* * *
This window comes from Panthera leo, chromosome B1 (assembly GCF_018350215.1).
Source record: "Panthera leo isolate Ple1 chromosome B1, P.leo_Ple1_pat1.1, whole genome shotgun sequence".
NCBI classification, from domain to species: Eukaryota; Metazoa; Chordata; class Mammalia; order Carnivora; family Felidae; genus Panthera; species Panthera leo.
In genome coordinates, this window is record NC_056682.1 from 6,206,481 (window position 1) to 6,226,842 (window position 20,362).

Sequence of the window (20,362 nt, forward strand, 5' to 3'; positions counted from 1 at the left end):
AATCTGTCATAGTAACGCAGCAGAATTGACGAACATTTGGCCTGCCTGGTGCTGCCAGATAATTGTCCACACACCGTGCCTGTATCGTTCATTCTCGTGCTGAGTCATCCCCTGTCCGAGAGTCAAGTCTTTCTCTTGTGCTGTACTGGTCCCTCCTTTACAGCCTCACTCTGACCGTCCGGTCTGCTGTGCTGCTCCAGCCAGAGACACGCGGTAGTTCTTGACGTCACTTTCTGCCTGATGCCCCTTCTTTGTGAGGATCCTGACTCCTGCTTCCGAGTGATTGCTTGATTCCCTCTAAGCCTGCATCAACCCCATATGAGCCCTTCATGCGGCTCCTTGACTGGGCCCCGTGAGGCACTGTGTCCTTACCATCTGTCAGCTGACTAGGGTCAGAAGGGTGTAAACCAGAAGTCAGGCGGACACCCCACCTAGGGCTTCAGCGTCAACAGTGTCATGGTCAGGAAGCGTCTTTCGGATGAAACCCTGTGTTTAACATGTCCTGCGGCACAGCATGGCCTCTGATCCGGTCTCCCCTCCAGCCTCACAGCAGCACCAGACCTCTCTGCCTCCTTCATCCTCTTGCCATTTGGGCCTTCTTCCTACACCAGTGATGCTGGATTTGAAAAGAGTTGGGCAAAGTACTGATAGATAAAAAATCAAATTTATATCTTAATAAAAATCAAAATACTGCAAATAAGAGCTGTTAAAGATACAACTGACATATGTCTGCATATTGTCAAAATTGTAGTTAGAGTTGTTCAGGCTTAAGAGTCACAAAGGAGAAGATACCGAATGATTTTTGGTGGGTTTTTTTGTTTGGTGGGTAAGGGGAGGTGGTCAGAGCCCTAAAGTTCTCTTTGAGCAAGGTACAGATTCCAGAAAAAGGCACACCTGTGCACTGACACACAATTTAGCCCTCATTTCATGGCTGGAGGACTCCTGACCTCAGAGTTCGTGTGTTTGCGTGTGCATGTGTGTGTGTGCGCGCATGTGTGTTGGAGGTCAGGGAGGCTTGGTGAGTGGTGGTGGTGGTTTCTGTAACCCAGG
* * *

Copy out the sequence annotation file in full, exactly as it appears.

This window comes from Panthera leo, chromosome B1 (assembly GCF_018350215.1).
Source record: "Panthera leo isolate Ple1 chromosome B1, P.leo_Ple1_pat1.1, whole genome shotgun sequence".
NCBI classification, from domain to species: Eukaryota; Metazoa; Chordata; class Mammalia; order Carnivora; family Felidae; genus Panthera; species Panthera leo.
In genome coordinates, this window is record NC_056682.1 from 6,206,481 (window position 1) to 6,226,842 (window position 20,362).

Sequence of the window (20,362 nt, forward strand, 5' to 3'; positions counted from 1 at the left end):
AATCTGTCATAGTAACGCAGCAGAATTGACGAACATTTGGCCTGCCTGGTGCTGCCAGATAATTGTCCACACACCGTGCCTGTATCGTTCATTCTCGTGCTGAGTCATCCCCTGTCCGAGAGTCAAGTCTTTCTCTTGTGCTGTACTGGTCCCTCCTTTACAGCCTCACTCTGACCGTCCGGTCTGCTGTGCTGCTCCAGCCAGAGACACGCGGTAGTTCTTGACGTCACTTTCTGCCTGATGCCCCTTCTTTGTGAGGATCCTGACTCCTGCTTCCGAGTGATTGCTTGATTCCCTCTAAGCCTGCATCAACCCCATATGAGCCCTTCATGCGGCTCCTTGACTGGGCCCCGTGAGGCACTGTGTCCTTACCATCTGTCAGCTGACTAGGGTCAGAAGGGTGTAAACCAGAAGTCAGGCGGACACCCCACCTAGGGCTTCAGCGTCAACAGTGTCATGGTCAGGAAGCGTCTTTCGGATGAAACCCTGTGTTTAACATGTCCTGCGGCACAGCATGGCCTCTGATCCGGTCTCCCCTCCAGCCTCACAGCAGCACCAGACCTCTCTGCCTCCTTCATCCTCTTGCCATTTGGGCCTTCTTCCTACACCAGTGATGCTGGATTTGAAAAGAGTTGGGCAAAGTACTGATAGATAAAAAATCAAATTTATATCTTAATAAAAATCAAAATACTGCAAATAAGAGCTGTTAAAGATACAACTGACATATGTCTGCATATTGTCAAAATTGTAGTTAGAGTTGTTCAGGCTTAAGAGTCACAAAGGAGAAGATACCGAATGATTTTTGGTGGGTTTTTTTGTTTGGTGGGTAAGGGGAGGTGGTCAGAGCCCTAAAGTTCTCTTTGAGCAAGGTACAGATTCCAGAAAAAGGCACACCTGTGCACTGACACACAATTTAGCCCTCATTTCATGGCTGGAGGACTCCTGACCTCAGAGTTCGTGTGTTTGCGTGTGCATGTGTGTGTGTGCGCGCATGTGTGTTGGAGGTCAGGGAGGCTTGGTGAGTGGTGGTGGTGGTTTCTGTAACCCAGG